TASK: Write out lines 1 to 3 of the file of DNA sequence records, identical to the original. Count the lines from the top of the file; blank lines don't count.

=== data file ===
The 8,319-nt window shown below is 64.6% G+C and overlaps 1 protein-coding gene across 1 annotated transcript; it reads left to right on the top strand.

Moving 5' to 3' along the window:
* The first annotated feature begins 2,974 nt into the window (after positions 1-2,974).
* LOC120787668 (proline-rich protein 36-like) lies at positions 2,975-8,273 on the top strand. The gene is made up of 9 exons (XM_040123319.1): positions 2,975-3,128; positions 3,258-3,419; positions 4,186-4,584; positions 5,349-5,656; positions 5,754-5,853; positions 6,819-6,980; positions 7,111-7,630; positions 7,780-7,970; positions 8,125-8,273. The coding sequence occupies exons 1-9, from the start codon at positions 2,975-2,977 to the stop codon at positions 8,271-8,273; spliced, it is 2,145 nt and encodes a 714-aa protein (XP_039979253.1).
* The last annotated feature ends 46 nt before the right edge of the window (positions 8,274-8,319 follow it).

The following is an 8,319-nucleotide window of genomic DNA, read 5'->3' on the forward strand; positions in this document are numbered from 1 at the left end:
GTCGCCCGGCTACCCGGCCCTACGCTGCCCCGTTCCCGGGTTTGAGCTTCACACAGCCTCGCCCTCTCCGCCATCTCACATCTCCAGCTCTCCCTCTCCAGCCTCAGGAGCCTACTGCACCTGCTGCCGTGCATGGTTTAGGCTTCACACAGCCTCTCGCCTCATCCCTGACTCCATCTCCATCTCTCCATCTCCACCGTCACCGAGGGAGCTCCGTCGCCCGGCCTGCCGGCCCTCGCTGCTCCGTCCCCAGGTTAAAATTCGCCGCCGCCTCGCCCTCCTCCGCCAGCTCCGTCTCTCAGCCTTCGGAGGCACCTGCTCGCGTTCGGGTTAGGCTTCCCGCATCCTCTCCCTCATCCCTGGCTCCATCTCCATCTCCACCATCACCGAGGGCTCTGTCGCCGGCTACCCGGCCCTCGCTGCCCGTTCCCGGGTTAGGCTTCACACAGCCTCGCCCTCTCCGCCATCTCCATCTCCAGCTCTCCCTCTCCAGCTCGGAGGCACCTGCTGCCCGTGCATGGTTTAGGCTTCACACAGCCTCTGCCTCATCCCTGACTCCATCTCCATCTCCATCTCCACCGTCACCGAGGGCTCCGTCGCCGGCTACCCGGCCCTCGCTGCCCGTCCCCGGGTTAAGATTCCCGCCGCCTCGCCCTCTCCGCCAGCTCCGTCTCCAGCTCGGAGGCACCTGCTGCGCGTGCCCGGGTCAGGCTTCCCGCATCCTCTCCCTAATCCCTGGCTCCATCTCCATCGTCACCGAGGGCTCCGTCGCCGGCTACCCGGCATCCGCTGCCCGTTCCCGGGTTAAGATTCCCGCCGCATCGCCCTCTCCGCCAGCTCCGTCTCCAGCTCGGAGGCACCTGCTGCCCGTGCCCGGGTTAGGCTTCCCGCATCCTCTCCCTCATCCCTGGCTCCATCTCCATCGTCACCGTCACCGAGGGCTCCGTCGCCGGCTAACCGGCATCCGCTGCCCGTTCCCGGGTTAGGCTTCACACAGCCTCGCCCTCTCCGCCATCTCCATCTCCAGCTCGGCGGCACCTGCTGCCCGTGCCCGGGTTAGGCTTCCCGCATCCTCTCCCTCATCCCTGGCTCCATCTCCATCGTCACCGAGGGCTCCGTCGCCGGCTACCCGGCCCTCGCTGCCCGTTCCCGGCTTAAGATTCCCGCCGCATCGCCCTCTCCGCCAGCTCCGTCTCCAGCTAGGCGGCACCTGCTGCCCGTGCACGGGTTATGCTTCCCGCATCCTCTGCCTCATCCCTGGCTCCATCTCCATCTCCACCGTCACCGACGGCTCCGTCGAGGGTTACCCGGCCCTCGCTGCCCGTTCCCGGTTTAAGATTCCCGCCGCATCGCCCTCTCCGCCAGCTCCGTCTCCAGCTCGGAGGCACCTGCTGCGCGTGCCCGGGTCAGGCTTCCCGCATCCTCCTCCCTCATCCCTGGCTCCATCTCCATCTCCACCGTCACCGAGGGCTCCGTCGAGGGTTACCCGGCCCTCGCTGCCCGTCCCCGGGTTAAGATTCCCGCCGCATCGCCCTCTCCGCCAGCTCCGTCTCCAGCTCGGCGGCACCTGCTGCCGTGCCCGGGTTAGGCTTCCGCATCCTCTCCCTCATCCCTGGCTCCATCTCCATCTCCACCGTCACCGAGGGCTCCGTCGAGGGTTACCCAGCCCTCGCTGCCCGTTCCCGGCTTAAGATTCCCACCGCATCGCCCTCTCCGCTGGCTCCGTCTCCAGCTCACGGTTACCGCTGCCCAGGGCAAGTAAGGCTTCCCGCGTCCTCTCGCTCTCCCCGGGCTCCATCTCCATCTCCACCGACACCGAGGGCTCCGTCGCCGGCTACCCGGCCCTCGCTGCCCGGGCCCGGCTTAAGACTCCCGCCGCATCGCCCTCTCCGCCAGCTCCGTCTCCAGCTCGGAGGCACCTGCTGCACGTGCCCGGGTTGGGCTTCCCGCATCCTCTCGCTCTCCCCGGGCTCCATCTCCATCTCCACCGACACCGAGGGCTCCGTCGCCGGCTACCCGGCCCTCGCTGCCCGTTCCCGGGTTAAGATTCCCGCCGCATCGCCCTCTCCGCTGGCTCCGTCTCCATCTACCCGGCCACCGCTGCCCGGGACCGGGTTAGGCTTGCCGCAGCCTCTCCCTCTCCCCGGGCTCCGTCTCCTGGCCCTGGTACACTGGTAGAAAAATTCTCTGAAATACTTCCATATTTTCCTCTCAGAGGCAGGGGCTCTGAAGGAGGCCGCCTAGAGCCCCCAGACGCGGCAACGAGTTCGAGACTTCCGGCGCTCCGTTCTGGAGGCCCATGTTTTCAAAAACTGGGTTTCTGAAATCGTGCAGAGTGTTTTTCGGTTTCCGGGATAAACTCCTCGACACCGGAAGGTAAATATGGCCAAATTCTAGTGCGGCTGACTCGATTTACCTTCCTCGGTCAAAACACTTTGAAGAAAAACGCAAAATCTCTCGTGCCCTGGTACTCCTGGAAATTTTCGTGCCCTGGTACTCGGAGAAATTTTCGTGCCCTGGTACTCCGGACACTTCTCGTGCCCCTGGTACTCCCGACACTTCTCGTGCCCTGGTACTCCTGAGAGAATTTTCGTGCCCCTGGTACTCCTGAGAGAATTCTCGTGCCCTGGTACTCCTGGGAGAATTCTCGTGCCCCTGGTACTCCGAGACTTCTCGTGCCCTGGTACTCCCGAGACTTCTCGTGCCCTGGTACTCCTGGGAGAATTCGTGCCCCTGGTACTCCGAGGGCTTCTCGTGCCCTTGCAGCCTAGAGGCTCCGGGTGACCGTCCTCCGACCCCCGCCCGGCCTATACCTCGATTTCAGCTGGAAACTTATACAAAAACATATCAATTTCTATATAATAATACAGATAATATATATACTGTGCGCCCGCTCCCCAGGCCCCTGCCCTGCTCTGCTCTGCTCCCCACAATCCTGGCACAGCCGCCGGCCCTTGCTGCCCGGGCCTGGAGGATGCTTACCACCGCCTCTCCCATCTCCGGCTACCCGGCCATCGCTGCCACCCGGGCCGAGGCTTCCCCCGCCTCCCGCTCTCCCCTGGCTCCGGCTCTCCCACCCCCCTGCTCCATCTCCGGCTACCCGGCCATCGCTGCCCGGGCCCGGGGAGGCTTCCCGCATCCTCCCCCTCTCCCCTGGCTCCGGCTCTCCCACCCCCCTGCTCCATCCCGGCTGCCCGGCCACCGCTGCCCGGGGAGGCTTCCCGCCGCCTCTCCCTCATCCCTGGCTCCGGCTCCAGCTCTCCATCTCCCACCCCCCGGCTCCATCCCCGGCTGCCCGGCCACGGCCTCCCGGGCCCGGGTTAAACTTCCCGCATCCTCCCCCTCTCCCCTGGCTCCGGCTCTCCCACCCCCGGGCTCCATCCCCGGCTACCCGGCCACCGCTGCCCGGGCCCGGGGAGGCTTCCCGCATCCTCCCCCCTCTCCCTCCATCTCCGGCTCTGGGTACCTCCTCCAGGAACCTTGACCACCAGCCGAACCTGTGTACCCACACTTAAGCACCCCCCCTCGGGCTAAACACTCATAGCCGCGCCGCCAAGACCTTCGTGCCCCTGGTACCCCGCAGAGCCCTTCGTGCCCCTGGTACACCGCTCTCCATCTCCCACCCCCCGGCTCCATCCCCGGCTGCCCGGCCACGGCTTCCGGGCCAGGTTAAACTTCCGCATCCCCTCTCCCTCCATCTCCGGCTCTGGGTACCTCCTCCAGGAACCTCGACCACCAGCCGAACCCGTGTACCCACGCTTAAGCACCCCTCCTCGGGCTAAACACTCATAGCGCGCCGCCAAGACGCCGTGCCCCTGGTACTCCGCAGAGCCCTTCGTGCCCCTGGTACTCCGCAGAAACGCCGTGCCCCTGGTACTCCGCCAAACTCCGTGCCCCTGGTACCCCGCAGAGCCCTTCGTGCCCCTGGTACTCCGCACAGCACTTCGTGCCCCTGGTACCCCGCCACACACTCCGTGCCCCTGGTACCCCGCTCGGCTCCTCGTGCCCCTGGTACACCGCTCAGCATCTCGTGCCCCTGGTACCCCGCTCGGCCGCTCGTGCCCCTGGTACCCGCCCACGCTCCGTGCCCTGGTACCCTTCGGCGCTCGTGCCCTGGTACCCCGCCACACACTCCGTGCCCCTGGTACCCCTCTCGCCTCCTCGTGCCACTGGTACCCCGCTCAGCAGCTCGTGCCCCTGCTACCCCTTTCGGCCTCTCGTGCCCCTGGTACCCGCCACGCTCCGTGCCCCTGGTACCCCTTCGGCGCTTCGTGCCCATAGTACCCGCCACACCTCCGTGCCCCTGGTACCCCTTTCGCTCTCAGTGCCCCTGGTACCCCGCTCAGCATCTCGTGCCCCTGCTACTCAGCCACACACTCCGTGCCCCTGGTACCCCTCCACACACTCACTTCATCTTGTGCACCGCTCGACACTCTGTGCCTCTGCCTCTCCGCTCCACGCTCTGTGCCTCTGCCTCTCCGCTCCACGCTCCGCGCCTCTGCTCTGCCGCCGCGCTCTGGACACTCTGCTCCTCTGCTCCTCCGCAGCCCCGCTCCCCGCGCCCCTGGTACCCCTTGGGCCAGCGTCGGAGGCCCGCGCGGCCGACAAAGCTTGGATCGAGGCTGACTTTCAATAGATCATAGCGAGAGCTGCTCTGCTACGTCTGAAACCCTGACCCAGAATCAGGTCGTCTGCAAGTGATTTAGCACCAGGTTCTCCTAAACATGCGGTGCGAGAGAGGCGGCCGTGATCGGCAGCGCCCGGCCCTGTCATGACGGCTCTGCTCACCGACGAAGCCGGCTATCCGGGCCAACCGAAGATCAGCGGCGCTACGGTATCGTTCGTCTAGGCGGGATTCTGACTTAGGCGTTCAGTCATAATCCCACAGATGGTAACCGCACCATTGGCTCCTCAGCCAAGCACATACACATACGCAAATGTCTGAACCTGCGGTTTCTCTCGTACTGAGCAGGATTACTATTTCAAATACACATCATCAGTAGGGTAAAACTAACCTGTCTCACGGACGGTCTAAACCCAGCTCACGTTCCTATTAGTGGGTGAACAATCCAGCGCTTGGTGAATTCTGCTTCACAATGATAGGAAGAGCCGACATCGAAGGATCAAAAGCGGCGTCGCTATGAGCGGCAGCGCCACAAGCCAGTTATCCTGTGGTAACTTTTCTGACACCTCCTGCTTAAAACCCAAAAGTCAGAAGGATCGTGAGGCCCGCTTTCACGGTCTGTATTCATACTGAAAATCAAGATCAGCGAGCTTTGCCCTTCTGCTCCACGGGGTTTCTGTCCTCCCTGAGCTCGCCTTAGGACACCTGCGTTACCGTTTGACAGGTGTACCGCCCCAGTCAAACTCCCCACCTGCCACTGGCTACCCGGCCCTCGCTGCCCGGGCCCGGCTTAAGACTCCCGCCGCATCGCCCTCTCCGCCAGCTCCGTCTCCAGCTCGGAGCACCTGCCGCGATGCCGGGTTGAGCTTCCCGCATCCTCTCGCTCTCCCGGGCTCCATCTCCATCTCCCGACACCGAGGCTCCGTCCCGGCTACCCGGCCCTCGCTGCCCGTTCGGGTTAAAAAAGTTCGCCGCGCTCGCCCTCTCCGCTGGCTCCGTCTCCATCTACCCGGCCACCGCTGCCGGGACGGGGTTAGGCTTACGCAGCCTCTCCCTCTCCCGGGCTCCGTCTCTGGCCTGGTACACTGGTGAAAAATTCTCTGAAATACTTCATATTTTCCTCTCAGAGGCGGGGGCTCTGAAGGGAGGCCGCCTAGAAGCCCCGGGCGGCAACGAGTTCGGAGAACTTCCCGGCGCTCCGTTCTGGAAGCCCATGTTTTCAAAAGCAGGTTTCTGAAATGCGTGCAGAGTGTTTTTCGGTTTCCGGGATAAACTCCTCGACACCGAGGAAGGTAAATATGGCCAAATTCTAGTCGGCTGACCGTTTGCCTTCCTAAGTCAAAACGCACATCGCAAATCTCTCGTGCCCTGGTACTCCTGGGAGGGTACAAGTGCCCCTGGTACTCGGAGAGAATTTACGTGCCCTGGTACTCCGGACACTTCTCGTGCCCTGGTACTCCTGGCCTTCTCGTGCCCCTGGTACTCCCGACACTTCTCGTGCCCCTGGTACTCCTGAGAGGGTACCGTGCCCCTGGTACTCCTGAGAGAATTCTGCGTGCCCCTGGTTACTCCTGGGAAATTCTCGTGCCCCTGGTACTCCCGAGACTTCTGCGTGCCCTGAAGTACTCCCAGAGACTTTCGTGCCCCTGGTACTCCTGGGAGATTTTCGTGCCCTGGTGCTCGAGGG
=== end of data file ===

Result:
The 8,319-nt window shown below is 64.6% G+C and overlaps 1 protein-coding gene across 1 annotated transcript; it reads left to right on the top strand.

Moving 5' to 3' along the window:
* The first annotated feature begins 2,974 nt into the window (after positions 1-2,974).